Shell cuts oil and gas production as the market shifts towards renewables

Video: Shell to cut up to 9,000 jobs in low-carbon transition (Reuters) Shell to cut up to 9,000 jobs in low-carbon transition Click to expand UP NEXT Shell Energy has announced that it will be making sweeping cuts to its oil and gas production business to free up cash to […]

Video: Shell to cut up to 9,000 jobs in low-carbon transition (Reuters)

Shell to cut up to 9,000 jobs in low-carbon transition

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Shell Energy has announced that it will be making sweeping cuts to its oil and gas production business to free up cash to spend on renewable energy. By cutting day-to-day operating costs and reining in spending on new projects, the energy supplier hopes to slash costs by as much as 40 per cent.



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As part of this operational shift, Shell will now focus much of its oil and gas production on a few key hubs, such as Nigeria, the Gulf of Mexico and the North Sea. The company will also trim costs at its 45,000 petrol stations. 

The company’s restructuring has two purposes. Firstly, it will help the provider survive the Covid-19 crisis, which has hugely reduced the demand for oil. Many analysts now believe that demand for fuel will never again reach 2019 levels, as the Covid-19 pandemic has grounded planes, taken cars off the road and disrupted industry. Secondly, the shift to renewables will also help the company prepare for the upcoming green ‘energy transition’. For this reason, the shift to renewables is not just a structural shift, but a cultural one that will set the company up for the future.

Energy market shifts towards renewables

Shell’s green ‘energy transition’ is a wider consideration for all energy suppliers. In recent months, energy firms have come under huge pressure to invest in renewables and move away from fossil fuels to help the UK reach its ‘net zero’ carbon emissions target by 2050.

In addition to this, the government is looking to incentivise suppliers to go green by placing a new levy on gas suppliers. The Green Gas Levy – which was initially proposed in the March 2020 budget – aims to prevent as much as 21.6 million tonnes of carbon emissions from entering the atmosphere.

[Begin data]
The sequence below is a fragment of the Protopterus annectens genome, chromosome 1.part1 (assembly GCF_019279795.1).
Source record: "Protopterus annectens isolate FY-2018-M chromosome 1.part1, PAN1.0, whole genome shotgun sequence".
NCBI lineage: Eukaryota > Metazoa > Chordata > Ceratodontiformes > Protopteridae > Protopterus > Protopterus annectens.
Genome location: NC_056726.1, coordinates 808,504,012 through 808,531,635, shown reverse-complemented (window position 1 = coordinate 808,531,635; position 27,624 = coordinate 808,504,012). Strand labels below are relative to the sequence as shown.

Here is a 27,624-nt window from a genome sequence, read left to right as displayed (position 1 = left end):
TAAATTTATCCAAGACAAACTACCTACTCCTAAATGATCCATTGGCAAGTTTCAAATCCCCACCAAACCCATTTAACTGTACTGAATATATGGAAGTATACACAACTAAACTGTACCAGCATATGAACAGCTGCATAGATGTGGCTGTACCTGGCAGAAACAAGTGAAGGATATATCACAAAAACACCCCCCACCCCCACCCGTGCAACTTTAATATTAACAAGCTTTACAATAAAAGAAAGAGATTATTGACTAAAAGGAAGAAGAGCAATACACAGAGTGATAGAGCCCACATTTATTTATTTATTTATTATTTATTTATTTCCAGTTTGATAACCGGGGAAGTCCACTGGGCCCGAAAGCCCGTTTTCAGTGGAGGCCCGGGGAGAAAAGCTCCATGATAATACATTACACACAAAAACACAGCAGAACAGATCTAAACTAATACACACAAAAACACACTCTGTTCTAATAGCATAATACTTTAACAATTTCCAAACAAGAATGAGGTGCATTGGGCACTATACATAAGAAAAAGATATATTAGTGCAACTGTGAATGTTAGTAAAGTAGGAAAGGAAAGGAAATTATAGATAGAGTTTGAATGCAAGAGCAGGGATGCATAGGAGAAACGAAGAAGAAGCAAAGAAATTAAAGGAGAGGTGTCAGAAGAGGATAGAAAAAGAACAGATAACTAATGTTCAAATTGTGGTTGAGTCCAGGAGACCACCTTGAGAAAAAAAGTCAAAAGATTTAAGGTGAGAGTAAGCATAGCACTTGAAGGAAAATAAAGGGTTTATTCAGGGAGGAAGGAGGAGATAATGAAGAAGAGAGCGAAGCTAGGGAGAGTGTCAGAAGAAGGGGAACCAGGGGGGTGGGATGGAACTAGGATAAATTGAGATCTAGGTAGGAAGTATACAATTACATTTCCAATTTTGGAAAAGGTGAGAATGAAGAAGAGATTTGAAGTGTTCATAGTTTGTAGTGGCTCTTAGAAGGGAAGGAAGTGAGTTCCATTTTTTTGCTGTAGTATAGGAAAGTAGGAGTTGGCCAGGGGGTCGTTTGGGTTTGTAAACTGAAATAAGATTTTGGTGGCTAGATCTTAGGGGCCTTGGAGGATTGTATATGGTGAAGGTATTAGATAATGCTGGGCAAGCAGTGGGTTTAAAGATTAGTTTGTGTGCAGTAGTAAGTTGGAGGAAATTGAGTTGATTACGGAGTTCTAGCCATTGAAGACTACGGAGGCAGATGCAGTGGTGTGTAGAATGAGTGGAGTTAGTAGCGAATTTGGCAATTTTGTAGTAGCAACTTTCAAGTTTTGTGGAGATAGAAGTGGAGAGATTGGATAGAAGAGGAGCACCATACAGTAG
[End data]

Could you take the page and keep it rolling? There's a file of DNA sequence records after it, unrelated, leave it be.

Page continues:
This is the equivalent of planting 71 million trees. The levy will also support the injection of renewable biomethane into the gas grid through the new Green Gas Support Scheme.

Switching to a green supplier

The government expects that the Green Gas Levy will have a ‘relatively minor’ effect on energy bills, and the impact of the scheme is expected to peak at £6.90 on the average annual gas bill. However, there are simple ways that you can go green and save on your home’s energy bills.

For example, by switching to a green energy provider you could potentially save hundreds of pounds a year. If you’ve been with your current provider for a number of years, you’re likely to be on their standard default variable tariff, which means you’re paying far more for your energy than if you were on a fixed-term deal. 

Octopus Energy, for instance, claims that customers switching to them save £222 on average when compared with the average Big Six variable tariff.

The exact amount you’ll save by switching to a green energy provider depends on where you live and your home’s energy consumption. You can easily find this out by running an online energy comparison. All you need to do is input a few basic details about your household and your energy use. 

You can also filter your results so you only see tariffs from green providers. The process takes a couple of minutes. You’ll receive a list of the best energy deals in your area and a detailed breakdown of how much money you could save by switching to each.

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